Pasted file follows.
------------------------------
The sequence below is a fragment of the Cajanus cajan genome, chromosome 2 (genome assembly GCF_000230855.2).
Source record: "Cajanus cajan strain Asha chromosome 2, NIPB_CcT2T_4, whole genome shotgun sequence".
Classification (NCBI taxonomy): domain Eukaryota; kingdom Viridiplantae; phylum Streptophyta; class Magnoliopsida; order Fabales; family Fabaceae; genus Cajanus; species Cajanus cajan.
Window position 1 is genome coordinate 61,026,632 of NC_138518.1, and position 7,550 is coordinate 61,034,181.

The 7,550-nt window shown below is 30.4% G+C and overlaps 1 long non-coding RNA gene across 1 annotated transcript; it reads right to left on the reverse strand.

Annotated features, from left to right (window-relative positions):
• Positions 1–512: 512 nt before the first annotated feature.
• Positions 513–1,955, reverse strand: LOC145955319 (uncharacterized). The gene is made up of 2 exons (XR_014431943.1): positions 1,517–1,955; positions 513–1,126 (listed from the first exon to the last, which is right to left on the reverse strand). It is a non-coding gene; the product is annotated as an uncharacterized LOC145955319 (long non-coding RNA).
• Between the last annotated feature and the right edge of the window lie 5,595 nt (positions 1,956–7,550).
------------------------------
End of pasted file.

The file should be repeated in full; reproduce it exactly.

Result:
The sequence below is a fragment of the Cajanus cajan genome, chromosome 2 (genome assembly GCF_000230855.2).
Source record: "Cajanus cajan strain Asha chromosome 2, NIPB_CcT2T_4, whole genome shotgun sequence".
Classification (NCBI taxonomy): domain Eukaryota; kingdom Viridiplantae; phylum Streptophyta; class Magnoliopsida; order Fabales; family Fabaceae; genus Cajanus; species Cajanus cajan.
Window position 1 is genome coordinate 61,026,632 of NC_138518.1, and position 7,550 is coordinate 61,034,181.

The 7,550-nt window shown below is 30.4% G+C and overlaps 1 long non-coding RNA gene across 1 annotated transcript; it reads right to left on the reverse strand.

Annotated features, from left to right (window-relative positions):
• Positions 1–512: 512 nt before the first annotated feature.
• Positions 513–1,955, reverse strand: LOC145955319 (uncharacterized). The gene is made up of 2 exons (XR_014431943.1): positions 1,517–1,955; positions 513–1,126 (listed from the first exon to the last, which is right to left on the reverse strand). It is a non-coding gene; the product is annotated as an uncharacterized LOC145955319 (long non-coding RNA).
• Between the last annotated feature and the right edge of the window lie 5,595 nt (positions 1,956–7,550).